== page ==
Hyperparathyroidism: An Overview

Hyperparathyroidism is a disease in which one of the parathyroid glands has developed into a non-cancerous tumor. This is a quiet, but deadly disease that should be treated by a specialist.

Despite the name, hyperparathyroidism has nothing to do with the thyroid gland. Rather it is a disease that impacts the parathyroid glands which perform an entirely separate function from the thyroid gland.

What is a parathyroid?

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The human body has four parathyroid glands that are usually found in the neck, right behind the thyroid. I say usually because this particular piece of the anatomy develops in such a way that it can vary in location. In some people they are found as high as the jaw line, in others they can be found within the chest cavity, near the heart. Having an unusually placed parathyroid gland in and of itself is not harmful. Likely you will go your whole life without knowing where yours are unless something goes wrong.

Each healthy parathyroid gland is about the size of a pea. They have a rich blood supply and one very important job – to regulate the amount of calcium in the blood. In addition to calcium being important for building strong bones, it contributes to proper brain, nerve and muscle function. In order to make calcium available to these other systems, the parathyroid glands secrete a hormone aptly named parathyroid hormone, or PTH. When blood calcium levels are low PTH signals the bones to release calcium into the blood.

What is hyperparathyroidism?

If one or more of the parathyroid glands develops into a tumor it will grow to be the size of an olive or a walnut. This overgrown gland is rarely cancerous, however it no longer functions properly. Instead of producing PTH when blood calcium levels are low, it overproduces the hormone, causing an unwarranted amount of calcium to leach from the bones. High blood calcium harms not only the skeletal structure, but other internal systems. Over time hyperparathyroidism can lead to osteoporosis, kidney stones, heart trouble, liver problems, and even stroke.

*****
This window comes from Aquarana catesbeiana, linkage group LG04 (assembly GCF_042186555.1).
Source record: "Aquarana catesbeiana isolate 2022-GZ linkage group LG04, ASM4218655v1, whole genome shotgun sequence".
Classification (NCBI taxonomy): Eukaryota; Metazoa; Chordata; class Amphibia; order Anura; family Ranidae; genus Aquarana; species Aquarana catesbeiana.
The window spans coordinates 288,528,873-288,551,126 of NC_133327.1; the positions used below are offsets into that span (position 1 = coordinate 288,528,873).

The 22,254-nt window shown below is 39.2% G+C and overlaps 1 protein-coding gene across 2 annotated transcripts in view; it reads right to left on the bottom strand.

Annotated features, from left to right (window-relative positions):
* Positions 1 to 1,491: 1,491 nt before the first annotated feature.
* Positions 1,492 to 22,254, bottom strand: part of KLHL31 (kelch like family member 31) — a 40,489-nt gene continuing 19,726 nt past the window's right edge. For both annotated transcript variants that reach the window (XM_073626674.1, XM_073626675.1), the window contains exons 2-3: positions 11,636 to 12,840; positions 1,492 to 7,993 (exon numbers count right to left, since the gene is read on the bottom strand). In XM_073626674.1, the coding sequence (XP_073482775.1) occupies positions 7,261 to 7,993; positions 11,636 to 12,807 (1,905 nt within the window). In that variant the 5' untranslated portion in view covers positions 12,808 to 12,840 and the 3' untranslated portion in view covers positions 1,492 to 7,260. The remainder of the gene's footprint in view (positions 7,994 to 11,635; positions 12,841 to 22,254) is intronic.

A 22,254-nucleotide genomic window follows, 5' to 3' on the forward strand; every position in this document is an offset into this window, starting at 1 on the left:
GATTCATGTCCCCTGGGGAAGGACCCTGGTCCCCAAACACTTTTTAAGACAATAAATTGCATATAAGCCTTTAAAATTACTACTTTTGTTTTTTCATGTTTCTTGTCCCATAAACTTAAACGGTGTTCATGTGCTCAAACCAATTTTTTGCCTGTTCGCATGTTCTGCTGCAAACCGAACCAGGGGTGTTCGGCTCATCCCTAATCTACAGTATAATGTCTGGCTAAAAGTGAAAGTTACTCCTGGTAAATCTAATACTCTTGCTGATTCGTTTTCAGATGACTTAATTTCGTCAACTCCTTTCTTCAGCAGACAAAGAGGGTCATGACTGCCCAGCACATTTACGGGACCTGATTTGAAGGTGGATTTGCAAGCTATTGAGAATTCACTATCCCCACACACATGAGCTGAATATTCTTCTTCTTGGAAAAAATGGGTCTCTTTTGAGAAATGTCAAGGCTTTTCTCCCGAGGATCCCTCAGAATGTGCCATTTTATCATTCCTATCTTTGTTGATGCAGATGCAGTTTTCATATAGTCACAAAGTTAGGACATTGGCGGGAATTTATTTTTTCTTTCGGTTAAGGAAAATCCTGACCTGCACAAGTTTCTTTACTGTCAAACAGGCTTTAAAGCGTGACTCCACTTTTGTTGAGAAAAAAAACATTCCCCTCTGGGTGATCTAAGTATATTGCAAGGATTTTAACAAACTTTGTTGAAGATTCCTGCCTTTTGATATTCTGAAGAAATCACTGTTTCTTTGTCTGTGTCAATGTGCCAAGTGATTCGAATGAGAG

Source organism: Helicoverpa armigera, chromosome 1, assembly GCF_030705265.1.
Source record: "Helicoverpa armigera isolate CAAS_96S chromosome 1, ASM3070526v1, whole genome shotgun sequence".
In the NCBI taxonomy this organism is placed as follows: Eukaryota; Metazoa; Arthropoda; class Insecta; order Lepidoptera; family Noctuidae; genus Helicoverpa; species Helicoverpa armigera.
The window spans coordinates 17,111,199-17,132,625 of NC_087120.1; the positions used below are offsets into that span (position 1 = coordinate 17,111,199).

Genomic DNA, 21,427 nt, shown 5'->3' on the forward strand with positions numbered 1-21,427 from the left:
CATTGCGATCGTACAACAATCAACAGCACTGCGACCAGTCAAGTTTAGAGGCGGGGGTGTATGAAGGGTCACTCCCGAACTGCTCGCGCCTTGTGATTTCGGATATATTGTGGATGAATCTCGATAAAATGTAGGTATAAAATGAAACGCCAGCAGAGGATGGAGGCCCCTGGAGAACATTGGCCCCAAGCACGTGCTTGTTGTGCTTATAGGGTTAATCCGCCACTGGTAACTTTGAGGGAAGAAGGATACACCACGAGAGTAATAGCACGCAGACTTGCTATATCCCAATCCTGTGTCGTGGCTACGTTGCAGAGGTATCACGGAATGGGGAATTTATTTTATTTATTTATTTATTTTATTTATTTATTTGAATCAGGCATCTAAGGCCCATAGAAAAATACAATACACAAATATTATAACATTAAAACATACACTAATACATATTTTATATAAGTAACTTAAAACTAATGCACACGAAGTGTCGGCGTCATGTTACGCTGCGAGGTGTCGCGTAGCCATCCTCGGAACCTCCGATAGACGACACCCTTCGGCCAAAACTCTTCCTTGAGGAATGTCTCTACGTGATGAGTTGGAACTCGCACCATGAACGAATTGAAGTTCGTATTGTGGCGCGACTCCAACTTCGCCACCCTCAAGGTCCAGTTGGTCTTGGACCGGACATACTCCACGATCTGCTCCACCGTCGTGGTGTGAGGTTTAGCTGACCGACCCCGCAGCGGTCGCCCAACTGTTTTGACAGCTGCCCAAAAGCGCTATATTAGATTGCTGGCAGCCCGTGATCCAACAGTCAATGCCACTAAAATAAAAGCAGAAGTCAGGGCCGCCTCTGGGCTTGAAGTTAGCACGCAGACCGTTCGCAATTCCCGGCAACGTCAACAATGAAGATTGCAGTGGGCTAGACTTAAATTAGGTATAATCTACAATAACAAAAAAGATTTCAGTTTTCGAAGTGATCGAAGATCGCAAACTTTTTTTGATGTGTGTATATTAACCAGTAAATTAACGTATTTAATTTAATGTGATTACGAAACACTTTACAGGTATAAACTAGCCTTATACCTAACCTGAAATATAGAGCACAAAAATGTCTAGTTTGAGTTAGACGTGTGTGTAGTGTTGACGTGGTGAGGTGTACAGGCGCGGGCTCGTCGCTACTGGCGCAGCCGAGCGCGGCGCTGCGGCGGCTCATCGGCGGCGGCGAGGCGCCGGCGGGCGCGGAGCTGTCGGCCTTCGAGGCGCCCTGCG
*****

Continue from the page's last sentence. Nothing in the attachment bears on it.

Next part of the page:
What are the symptoms of hyperparathyroidism?

Symptoms include: osteoporosis, osteopenia, high blood pressure, kidney stones, depression, fatigue, heartburn, headaches, trouble sleeping, irritability, low sex drive, heart palpitations, poor memory, low energy, pain in the bones, and poor concentration.

How is Hyperparathyroidism treated?

There is no medication that can treat primary hyperparathyroidism (the kind cause by the parathyroid growing into a tumor). There is a drug called Sensipar that is used to treat secondary hyperparathyroidism (in which there is no parathyroid tumor, but a high level of calcium in the blood due to some other condition such as kidney failure), however this drug should not be taken by those with parathyroid disease. The only proper treatment for primary hyperparathyroidism is surgery to remove the parathyroid tumor, called a parathyroidectomy. Thankfully, modern technology makes minimally invasive surgery and option.

Patients who have successful parathyroidectomies will be cured of their disease and begin feeling better in short order. Even patients who had not noticed symptoms prior to surgery report feeling better afterward. Unfortunately since this is a rare condition many doctors are not familiar with it, causing patients to sometimes go undiagnosed or untreated for years. By the time most patients consult with a specialist the symptoms have usually become sever and even life threatening. If you have had a blood test that shows high serum calcium levels (above 10) speak to an endocrinologist who regularly treats patients with parathyroid disease.

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